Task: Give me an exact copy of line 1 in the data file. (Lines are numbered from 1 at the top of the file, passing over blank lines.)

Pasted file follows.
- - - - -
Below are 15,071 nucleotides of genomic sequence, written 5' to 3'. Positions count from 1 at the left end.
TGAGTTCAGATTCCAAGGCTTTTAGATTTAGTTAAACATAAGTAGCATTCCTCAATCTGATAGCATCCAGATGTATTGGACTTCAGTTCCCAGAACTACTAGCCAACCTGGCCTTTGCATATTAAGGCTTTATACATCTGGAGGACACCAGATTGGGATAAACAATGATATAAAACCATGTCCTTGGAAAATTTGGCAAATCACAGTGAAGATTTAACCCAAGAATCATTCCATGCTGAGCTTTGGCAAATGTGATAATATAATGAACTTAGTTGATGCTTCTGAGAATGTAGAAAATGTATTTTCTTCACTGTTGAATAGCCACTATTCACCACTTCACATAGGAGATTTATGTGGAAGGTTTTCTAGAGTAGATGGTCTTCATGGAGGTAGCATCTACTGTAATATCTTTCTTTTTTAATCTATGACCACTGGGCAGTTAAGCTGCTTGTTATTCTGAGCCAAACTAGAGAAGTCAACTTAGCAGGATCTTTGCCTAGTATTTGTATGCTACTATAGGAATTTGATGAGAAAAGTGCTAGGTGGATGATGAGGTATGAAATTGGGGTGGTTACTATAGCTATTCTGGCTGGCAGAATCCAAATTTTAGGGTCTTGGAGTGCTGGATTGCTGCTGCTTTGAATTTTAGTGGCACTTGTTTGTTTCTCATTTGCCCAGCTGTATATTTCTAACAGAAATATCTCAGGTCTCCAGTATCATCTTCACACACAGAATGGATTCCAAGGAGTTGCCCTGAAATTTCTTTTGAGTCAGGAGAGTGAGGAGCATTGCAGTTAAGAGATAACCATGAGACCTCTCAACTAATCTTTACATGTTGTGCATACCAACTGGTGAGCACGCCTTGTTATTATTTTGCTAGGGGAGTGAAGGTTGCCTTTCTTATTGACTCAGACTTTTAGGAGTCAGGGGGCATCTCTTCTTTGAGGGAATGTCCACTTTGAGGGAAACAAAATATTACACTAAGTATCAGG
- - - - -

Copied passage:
Below are 15,071 nucleotides of genomic sequence, written 5' to 3'. Positions count from 1 at the left end.